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Special Event

President Clinton Holds News Conference

Aired March 29, 2000 - 2:08 p.m. ET


LOU WATERS, CNN ANCHOR: Again, our attention is turned to the East Room of the White House, where the president is expected to emerge shortly for his second formal news conference of the year.

John King, our White House correspondent, is there.

John, how keen is the administration that it's losing time in the political spotlight?

JOHN KING, CNN CORRESPONDENT: Well, Lou, this president has but 10 months left in office. But look at it this way: It's an election year, perhaps only five or six months left with Congress in session. If the president hopes to get much more done, especially in the domestic area, he needs the Congress to act as soon as possible.

We expect the president here in just a few seconds. On his agenda, he wants Congress to raise the minimum wage, pass a health care patients' bill of rights, pass gun control legislation. And he will also push for a quick vote on allowing China into the World Trade Organization. The United States needs to change its trade policy for that to happen. Again, we expect the president here in the East Room in just a few seconds.

UNIDENTIFIED MALE: Ladies and gentlemen, the president of the United States.


I would like to begin by saying that yesterday's announcement that OPEC members will increase oil production is good news for our economy and for the American consumer. These increases should bring lower prices, which will help to sustain economic growth here in America and also, and very importantly, throughout the world. It will also, I hope, bring relief to hard-pressed truckers in this country who have been especially hard-hit and others who have high fuel costs by providing a greater balance between oil production and consumption.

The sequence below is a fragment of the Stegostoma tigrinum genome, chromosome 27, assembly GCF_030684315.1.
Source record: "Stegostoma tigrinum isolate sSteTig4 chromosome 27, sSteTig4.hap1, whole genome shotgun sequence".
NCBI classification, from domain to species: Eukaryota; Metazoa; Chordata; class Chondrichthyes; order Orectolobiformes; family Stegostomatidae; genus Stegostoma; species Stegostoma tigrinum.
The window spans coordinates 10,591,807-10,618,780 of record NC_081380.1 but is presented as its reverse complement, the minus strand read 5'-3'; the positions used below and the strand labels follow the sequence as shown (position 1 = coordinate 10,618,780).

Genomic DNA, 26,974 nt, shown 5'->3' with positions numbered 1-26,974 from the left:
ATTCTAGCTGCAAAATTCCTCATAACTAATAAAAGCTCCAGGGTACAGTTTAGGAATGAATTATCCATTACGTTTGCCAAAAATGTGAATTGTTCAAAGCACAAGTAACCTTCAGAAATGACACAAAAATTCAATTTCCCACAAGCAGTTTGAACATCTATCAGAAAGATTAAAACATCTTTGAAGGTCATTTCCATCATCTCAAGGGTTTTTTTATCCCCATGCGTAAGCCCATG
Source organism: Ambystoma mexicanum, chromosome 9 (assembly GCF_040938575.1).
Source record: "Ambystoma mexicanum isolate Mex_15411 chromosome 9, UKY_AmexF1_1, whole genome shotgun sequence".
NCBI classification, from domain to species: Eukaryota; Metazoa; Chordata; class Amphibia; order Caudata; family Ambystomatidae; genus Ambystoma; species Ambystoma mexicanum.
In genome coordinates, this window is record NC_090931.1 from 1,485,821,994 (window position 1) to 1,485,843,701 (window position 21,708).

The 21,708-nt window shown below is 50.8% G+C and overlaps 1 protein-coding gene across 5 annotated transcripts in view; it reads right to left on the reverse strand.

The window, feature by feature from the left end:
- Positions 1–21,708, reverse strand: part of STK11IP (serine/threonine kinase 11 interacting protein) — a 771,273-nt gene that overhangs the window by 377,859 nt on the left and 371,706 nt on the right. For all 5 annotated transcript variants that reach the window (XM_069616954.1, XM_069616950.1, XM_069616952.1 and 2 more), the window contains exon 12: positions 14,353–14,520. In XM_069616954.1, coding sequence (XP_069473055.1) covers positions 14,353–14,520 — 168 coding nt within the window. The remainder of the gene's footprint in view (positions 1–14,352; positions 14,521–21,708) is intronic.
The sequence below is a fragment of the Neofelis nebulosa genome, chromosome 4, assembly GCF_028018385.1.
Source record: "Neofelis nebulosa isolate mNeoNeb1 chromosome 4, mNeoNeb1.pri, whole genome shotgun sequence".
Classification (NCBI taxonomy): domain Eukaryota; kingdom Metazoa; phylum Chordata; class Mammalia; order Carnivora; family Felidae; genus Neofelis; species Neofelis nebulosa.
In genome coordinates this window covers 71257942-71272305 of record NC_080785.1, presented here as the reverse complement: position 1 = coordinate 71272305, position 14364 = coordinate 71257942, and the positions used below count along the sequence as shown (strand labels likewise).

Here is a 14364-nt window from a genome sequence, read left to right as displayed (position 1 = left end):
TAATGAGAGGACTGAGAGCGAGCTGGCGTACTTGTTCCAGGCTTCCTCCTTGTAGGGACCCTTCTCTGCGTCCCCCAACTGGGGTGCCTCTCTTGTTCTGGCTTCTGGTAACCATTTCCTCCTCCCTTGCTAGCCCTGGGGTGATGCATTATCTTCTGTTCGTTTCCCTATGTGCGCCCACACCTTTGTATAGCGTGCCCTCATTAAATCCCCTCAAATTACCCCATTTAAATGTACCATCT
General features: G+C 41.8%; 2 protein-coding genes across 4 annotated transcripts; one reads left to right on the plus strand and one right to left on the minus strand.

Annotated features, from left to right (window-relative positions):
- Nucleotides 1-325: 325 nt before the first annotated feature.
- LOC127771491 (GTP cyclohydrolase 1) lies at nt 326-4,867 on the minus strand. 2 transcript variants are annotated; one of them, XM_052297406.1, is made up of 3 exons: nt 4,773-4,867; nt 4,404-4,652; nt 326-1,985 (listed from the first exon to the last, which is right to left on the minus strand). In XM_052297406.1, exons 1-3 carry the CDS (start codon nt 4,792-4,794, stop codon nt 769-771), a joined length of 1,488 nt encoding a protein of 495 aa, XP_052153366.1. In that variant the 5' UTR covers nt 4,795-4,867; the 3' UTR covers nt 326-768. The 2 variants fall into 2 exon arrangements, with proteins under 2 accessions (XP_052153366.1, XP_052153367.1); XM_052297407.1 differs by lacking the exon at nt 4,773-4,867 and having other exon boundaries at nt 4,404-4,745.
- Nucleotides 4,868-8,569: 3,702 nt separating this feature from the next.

While home heating costs and the price at the pump are both expected to fall in the next few weeks, I urge the oil companies to do everything they can to bring the savings to consumers as quickly as possible. Meanwhile, we will continue to monitor developments in world markets closely. Since January, our administration has taken significant action to address high oil prices, from helping more low income and elderly citizens to pay their heating bills, to calling for the creation of a regional market reserve in the Northeast, to asking Congress to immediately reauthorize the Strategic Petroleum Reserve.

It is always -- excuse me -- it is also very, very important for Congress now to act on my proposal to strengthen our long-term energy security, including new tax incentives and investments to support domestic oil producers and to promote the development and use of alternative fuels and more efficient energy technologies.

We can become much more energy efficient and support economic development if we do.

Congress also has an opportunity and a responsibility to make progress on a number of other important issues for the American people this year.